Actress form mixed martial arts champion Carano / WED 2-22-27 / Puccini title heroine / Portmanteau in 2016 world news

Wednesday, February 22, 2017

Constructor: Kyle Dolan

Relative difficulty: Medium

THEME: familiar phrases clued as word ladders — clues are "rungs" on a word ladder leading from first word in themer TO final word in themer:

Theme answers:
Word of the Day: GINA Carano (1A: Actress and former mixed martial arts champion Carano) —
Gina Joy Carano (born April 16, 1982) is an American actress, television personality, fitness model, and former mixed martial artist. [...] Outside the ring, Carano performed as Crush in the revamped 2008 television series American Gladiators. Carano has pursued a career in acting since she retired from competition. Her film debut was in Steven Soderbergh's 2011 action film Haywire, and she is currently best known for her roles in Fast & Furious 6 (2013) and Deadpool (2016). (wikipedia)
• • •

OK, so word ladders are the last refuge of a crossword scoundrel. Just a terrible idea, in general. But I will give this puzzle credit for taking the typical, tired crossword word ladder (where 1A changes to a new word, over the course of many subsequent Across answers, one letter at a time, until you get to the destination word at the final Across, ugh) and doing something new with it, i.e. putting it in the clues and not in the damn grid (where all it does is take up space and reek of awfulness). And though the theme is not scintillating, the grid is not bad, and the clues put up a reasonable fight in several places, so this one gets a marginal pass from me (though it may be benefiting by comparison to the recent string of subpar puzzles). There are probably a lot of other phrases that one might've used in a puzzle like this. "LIVE TO TELL." ROAD TO HELL. CALL TO ARMS. GONE TO SEED. Etc. But these are the ones that were used. Arbitrary, but such is life. Can't you go straight through TMEN to get from AMEN TO THAT? If you're gonna allow OPED (I assume that's OP-ED and not OPED as in some "poetic" form of "opened") then you should allow TMEN, and then it's just three steps: AMEN ... TMEN THEN THAN ... THAT.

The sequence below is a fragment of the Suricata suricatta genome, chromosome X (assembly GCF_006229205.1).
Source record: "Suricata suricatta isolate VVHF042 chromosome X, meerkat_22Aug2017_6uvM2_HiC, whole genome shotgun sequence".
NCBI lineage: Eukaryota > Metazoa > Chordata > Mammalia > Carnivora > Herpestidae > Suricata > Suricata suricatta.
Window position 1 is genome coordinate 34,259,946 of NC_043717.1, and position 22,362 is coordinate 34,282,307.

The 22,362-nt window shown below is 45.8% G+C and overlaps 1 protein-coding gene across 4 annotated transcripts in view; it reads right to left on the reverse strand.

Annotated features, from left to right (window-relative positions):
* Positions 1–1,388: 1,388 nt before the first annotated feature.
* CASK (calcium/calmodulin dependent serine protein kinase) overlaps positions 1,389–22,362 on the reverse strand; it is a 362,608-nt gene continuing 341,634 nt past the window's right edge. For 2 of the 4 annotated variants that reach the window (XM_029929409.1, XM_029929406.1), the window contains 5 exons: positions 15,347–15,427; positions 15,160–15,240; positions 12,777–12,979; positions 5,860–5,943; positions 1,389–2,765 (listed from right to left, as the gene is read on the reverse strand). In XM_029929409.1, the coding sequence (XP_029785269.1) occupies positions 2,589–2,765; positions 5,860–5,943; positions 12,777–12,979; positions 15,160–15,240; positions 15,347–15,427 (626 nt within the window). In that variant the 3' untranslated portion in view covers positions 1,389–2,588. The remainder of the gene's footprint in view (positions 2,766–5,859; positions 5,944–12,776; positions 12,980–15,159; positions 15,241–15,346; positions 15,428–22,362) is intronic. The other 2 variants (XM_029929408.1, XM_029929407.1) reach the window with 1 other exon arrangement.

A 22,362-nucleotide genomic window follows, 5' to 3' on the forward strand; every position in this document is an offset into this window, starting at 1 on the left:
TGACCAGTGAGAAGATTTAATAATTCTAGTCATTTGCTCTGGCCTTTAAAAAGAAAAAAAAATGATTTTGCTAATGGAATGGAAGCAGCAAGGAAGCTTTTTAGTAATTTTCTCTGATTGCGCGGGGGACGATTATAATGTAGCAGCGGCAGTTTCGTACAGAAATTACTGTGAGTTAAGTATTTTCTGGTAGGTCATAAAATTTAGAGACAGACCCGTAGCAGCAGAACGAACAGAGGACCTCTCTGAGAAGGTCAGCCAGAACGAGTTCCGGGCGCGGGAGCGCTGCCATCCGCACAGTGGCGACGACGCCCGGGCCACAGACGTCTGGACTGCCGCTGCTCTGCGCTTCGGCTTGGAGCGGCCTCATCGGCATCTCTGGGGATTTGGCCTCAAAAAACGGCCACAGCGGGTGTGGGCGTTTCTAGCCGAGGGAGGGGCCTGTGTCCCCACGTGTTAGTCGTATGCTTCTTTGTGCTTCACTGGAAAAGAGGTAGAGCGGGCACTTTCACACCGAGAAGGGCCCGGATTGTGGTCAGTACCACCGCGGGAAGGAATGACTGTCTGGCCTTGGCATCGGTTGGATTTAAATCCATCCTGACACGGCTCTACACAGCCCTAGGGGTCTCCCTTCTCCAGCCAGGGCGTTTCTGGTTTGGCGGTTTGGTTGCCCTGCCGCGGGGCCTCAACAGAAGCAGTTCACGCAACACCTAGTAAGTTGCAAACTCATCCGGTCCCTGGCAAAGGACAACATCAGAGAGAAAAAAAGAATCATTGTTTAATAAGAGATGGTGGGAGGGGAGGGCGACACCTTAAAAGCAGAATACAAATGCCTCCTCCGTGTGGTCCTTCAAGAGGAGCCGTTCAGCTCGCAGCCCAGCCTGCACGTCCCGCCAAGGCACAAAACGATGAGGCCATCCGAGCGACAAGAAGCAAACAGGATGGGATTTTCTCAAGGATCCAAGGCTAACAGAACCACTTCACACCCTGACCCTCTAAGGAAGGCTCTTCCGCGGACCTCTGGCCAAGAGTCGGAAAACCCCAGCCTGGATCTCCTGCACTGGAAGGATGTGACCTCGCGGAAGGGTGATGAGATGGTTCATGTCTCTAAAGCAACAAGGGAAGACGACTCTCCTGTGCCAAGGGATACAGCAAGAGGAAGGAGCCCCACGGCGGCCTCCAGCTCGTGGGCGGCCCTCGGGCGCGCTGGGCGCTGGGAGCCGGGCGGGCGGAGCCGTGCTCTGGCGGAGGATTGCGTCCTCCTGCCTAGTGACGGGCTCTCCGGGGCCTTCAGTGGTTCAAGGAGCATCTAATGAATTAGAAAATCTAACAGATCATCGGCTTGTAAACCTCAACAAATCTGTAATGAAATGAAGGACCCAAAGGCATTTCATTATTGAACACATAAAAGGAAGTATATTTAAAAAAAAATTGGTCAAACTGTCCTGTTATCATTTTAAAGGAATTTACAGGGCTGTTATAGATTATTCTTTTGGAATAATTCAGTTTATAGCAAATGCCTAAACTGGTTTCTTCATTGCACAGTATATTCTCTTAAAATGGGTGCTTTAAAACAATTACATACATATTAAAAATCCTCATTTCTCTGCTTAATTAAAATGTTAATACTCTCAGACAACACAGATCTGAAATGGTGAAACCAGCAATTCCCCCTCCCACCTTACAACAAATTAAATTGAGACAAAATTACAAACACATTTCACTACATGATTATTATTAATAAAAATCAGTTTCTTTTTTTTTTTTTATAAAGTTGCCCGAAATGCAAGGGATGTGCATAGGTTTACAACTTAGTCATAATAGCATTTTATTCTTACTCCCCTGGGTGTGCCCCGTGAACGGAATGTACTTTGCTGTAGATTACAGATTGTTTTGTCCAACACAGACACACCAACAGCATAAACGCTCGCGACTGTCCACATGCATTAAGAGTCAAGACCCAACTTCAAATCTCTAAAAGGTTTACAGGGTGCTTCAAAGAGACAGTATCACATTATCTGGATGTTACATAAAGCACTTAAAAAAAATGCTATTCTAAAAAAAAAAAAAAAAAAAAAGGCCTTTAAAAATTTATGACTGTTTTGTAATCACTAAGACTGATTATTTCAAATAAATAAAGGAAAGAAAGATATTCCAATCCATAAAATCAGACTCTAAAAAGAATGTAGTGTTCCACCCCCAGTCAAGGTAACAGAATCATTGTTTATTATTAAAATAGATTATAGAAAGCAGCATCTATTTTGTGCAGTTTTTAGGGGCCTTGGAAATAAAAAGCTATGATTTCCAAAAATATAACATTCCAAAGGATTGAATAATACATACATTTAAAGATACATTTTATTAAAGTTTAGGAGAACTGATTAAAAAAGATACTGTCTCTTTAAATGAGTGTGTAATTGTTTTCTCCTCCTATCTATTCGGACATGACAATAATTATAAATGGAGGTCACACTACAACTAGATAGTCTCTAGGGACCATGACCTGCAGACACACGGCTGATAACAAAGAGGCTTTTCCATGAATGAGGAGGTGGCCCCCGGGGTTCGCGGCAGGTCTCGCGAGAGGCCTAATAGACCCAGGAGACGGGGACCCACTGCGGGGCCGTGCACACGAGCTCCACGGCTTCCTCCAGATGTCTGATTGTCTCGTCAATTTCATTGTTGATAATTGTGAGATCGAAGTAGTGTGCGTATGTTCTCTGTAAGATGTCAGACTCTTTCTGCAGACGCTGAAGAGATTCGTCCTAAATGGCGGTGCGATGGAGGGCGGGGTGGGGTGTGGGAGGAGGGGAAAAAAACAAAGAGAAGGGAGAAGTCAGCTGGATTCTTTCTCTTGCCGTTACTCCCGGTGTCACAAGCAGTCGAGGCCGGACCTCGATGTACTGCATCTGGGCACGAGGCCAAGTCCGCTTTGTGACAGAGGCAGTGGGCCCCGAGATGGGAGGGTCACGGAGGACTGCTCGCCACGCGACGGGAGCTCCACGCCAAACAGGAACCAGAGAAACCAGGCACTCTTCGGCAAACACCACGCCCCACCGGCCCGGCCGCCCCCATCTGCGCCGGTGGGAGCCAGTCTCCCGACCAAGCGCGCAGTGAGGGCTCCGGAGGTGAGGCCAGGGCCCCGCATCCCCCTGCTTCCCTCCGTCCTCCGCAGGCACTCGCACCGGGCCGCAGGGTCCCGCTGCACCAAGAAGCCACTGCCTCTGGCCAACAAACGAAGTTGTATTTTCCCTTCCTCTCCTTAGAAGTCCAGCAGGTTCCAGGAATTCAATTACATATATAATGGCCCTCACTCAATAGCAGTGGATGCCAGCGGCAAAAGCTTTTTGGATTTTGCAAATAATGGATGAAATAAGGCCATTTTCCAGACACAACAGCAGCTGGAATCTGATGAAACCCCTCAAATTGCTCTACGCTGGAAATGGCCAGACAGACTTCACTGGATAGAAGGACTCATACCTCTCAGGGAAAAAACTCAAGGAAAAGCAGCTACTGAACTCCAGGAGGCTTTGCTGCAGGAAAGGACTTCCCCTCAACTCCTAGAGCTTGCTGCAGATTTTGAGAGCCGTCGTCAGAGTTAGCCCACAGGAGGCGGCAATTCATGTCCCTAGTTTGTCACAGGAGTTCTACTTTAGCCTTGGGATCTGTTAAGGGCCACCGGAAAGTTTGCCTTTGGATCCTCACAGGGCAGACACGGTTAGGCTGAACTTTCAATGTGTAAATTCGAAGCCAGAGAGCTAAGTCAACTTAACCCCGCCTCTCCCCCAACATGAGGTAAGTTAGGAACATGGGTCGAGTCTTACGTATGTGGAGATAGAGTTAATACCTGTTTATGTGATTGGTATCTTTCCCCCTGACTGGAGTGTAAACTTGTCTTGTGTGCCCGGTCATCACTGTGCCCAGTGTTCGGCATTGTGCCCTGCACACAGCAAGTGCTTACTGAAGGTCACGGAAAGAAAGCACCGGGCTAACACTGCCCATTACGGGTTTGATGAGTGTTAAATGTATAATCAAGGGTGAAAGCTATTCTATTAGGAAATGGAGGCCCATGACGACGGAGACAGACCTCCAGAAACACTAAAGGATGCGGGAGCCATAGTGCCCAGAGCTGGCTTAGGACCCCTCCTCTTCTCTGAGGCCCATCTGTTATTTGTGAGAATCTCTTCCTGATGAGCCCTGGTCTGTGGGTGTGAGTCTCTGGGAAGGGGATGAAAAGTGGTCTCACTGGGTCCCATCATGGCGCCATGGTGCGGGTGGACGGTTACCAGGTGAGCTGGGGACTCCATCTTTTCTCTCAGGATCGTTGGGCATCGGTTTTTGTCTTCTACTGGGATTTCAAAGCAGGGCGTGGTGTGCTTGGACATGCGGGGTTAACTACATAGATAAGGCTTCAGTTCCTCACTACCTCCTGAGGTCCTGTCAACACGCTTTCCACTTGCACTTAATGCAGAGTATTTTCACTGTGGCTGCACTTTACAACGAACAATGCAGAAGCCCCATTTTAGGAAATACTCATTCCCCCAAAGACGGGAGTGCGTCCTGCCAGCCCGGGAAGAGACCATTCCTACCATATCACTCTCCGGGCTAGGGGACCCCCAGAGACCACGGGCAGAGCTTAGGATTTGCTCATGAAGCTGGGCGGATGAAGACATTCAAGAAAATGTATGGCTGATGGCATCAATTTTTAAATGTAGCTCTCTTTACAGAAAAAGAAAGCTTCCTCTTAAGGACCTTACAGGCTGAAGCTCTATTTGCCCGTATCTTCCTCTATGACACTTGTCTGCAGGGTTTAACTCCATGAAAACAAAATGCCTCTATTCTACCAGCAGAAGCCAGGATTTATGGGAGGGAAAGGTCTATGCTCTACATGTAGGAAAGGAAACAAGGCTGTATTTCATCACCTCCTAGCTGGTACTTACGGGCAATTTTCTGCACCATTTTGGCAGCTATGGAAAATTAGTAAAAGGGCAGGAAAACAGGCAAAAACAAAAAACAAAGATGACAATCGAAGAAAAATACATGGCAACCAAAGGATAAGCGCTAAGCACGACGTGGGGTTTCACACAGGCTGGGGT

I finished in a pretty normal Wednesday time (low 4s), but felt like I struggled a lot. Always hurts when 1A is a total mystery, and I blanked on GINA Carano. Turns out (after googling her) I know (vaguely) who she is. But between not knowing her and the vagueness of 4D: Hordes (ARMIES), I flailed a bit up there. Flailed again in the east with both LIMBO (tenuously clued as 33D: Gray area) and FLINT (I can see why it would be useful to *some* campers ... but not most) (34D: Camper's tool). Worst struggles came at the end, though, all along the mysterious REPORT CARD (30D: Progress indicator, of a sort). [___ department] and it's REC!? A cellphone replaces a CLOCK!?!?! Are you sure you don't mean "watch"? CLOCK? I don't carry a CLOCK around with me. And then I couldn't remember where Matt Damon was stranded in a 2015 film. Oh, and CEO as the answer to 44D: Board hiree, for short, was never coming. I had no idea what kind of "board" was at issue (condo board?) so CEO never occurred to me until it was filled in from crosses. Nothing stood out as great today (I feel like I've already seen BREXIT too much for it to be special anymore). But it was OK. Fine. Tolerable. That is, better than most every puzzle from the past week.

Signed, Rex Parker, King of CrossWorld

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Relating to songbirds / TUE 2-21-17 / Explanatory Latin phrase / Physicist Alessandro inventor of electric battery / Flying insect with prominent eyespots

Tuesday, February 21, 2017

Constructor: Timothy Polin

Relative difficulty: Easy

THEME: AP TEST (69A: Exam for an ambitious H.S. student ... or what this puzzle has been?) — eight theme answers are all two-word phrases where first word starts "A" and second word starts "P"...